Coroner to hold inquest into death of Katelynn Sampson

A coroner’s inquest into the death of Katelynn Sampson, who was seven years old when she died while in the care of her legal guardians, will begin this fall, the coroner’s office announced Thursday.

Sampson was seven years old when she died in the care of her legal guardians

The inquest into the death of seven-year-old Katelynn Sampson, heard from the girl's former teacher Cathy Seto Friday.

A coroner's inquest into the death of Katelynn Sampson, who was seven years old when she died after months of abuse at the hands of her legal guardians, will begin this fall, the coroner's office announced Thursday.

The inquest is scheduled to begin on November 9, and is expected to last four weeks and will hear from about 30 witnesses, according to a press release from Dr. Roger Skinner, regional supervising coroner for central region, Toronto west division.

The announcement comes seven years after Sampson died while in the care of Donna Irving and Warren Johnson, who her mother had named her legal guardians while she tried to get her life in order.

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Police were called to an apartment at 105 West Lodge Ave. in Parkdale on Aug. 3, 2008 and found the little girl with obvious signs of trauma. Veteran homicide detectives described the child's injuries as the worst they had ever seen.

Irving had called 911 to say that the girl had choked while eating and had stopped breathing.

However, an autopsy revealed 70 injuries, including bruising, contusions, abrasions, lacerations and fractures throughout her body. Her injuries would have been so severe that speaking, eating or drinking would have been very difficult, the medical report said at the time.

Katelynn died not by choking, but due to complications from multiple blunt-force injuries.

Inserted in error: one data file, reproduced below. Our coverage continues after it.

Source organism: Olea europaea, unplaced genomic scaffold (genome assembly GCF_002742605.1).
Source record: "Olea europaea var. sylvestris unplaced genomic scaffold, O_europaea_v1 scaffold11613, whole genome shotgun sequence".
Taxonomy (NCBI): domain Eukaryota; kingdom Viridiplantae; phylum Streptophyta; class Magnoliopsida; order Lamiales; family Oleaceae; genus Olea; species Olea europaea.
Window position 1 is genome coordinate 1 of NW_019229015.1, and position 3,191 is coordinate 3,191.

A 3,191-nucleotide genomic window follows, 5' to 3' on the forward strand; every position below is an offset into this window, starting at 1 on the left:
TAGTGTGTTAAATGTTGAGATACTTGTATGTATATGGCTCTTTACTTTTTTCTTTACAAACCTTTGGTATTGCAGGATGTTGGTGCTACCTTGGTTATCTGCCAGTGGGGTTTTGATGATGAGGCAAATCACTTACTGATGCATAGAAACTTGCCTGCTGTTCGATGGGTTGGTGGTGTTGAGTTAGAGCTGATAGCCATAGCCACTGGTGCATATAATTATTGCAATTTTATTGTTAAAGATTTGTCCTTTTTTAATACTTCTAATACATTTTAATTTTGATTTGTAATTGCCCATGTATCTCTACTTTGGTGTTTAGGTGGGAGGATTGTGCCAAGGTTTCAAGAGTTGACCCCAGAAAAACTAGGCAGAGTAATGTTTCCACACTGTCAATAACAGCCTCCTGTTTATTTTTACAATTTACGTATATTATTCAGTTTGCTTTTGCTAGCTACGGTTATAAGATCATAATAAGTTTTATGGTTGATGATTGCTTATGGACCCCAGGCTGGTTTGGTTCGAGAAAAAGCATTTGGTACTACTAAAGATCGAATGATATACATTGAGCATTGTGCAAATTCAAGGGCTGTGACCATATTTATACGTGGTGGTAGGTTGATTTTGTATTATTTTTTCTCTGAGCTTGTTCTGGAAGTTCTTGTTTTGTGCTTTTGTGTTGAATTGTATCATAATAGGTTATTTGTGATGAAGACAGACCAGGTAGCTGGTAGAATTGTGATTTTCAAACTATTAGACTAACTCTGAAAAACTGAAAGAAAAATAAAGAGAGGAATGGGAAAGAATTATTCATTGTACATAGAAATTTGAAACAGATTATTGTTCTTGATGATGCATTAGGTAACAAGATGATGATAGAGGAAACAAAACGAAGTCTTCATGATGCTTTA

'I regret it every day'

Irving, 33, and Johnson, 50, pleaded guilty to second-degree murder and were sentenced to life in prison, with no chance of parole for 15 years.

During the sentencing hearing, Irving told court that she was haunted by Sampson's death.

"I wish it had happened to me, not to her," Irving told court.

"I can't sleep without seeing Katelynn's face. For the rest of my life, that girl will haunt me."

The child's mother, Bernice Sampson, told reporters at that time that she regretted placing her trust in Irving and Johnson.

"I regret it every day," she said. "That's what happens when you trust your friends."

The court heard that emergency crews were initially not sure whether they were treating a girl or a boy because Katelynn's hair had been cut off. Paramedics observed "significant" trauma to the girl's body, including blunt force injuries to her scalp, face, torso and extremities.

Forensic investigators later found further signs of abuse. They found the child's blood throughout the apartment, including in closets, and on the walls and furniture. A plastic baseball bat and a book were also stained with the girl's blood.

Neither of Irving and Johnson's two sons showed signs of injuries.

7 years later

The coroner's inquest was called in July 2012, nearly four years after the death of the girl.

A call to Skinner's office asking why the inquest date has been set seven years after Katelynn's death and three years after an inquest was first announced was not immediately returned.

The inquest will look at the events surrounding the child's death, and may include recommendations on how to prevent similar deaths in the future.